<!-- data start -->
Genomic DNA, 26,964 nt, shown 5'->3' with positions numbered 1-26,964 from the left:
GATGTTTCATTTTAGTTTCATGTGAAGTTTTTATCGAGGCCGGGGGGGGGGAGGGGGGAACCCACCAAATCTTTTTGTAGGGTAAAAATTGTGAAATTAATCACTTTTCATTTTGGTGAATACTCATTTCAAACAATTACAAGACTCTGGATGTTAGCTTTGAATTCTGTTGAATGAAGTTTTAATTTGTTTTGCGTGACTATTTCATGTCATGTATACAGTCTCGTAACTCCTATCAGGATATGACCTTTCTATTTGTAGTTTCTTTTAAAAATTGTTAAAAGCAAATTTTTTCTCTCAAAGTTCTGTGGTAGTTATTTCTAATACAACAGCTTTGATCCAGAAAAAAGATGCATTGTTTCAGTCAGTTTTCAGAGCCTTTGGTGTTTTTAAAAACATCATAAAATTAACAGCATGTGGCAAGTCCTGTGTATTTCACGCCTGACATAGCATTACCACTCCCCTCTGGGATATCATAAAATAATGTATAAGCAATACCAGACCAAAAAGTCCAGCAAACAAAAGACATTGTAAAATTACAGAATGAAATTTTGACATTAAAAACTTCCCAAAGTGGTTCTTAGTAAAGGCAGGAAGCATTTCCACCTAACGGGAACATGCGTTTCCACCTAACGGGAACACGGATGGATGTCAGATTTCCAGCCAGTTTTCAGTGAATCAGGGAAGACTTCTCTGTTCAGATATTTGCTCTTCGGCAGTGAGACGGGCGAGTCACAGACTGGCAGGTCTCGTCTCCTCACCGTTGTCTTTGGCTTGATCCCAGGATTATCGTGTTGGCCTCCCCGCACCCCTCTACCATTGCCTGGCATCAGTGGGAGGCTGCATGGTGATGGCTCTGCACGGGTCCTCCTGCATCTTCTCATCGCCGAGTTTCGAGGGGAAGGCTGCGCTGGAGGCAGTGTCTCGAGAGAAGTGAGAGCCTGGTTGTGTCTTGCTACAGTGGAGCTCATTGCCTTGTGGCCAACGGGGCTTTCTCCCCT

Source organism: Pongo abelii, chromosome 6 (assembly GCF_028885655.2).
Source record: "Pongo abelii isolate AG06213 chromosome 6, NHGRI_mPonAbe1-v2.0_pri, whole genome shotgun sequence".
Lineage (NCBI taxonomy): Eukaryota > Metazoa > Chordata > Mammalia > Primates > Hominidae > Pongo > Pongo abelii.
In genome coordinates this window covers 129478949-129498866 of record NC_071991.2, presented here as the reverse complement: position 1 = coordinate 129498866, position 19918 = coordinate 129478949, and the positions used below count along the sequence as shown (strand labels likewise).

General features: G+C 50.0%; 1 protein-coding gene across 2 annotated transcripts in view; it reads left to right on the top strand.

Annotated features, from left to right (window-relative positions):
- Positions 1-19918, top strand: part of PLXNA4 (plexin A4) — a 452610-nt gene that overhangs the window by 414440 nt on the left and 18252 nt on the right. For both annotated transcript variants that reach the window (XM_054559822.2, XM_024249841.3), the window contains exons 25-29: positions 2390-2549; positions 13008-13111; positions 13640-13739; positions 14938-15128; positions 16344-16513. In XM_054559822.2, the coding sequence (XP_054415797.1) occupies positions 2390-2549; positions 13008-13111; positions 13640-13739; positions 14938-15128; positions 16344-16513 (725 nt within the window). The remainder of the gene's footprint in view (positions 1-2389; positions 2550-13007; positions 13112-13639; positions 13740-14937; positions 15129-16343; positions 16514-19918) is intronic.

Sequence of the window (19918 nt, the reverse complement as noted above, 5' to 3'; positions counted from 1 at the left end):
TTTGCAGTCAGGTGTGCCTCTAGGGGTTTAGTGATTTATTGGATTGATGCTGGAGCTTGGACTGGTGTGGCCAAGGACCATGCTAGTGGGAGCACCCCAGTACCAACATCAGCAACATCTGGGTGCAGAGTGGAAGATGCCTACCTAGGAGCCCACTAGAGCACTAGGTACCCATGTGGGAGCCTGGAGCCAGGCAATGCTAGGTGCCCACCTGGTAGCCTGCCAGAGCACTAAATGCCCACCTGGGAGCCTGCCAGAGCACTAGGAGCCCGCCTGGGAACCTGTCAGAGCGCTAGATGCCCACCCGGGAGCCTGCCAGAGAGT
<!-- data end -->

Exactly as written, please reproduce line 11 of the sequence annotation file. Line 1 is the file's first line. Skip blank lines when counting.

TTTGCAGTCAGGTGTGCCTCTAGGGGTTTAGTGATTTATTGGATTGATGCTGGAGCTTGGACTGGTGTGGCCAAGGACCATGCTAGTGGGAGCACCCCAGTACCAACATCAGCAACATCTGGGTGCAGAGTGGAAGATGCCTACCTAGGAGCCCACTAGAGCACTAGGTACCCATGTGGGAGCCTGGAGCCAGGCAATGCTAGGTGCCCACCTGGTAGCCTGCCAGAGCACTAAATGCCCACCTGGGAGCCTGCCAGAGCACTAGGAGCCCGCCTGGGAACCTGTCAGAGCGCTAGATGCCCACCCGGGAGCCTGCCAGAGAGT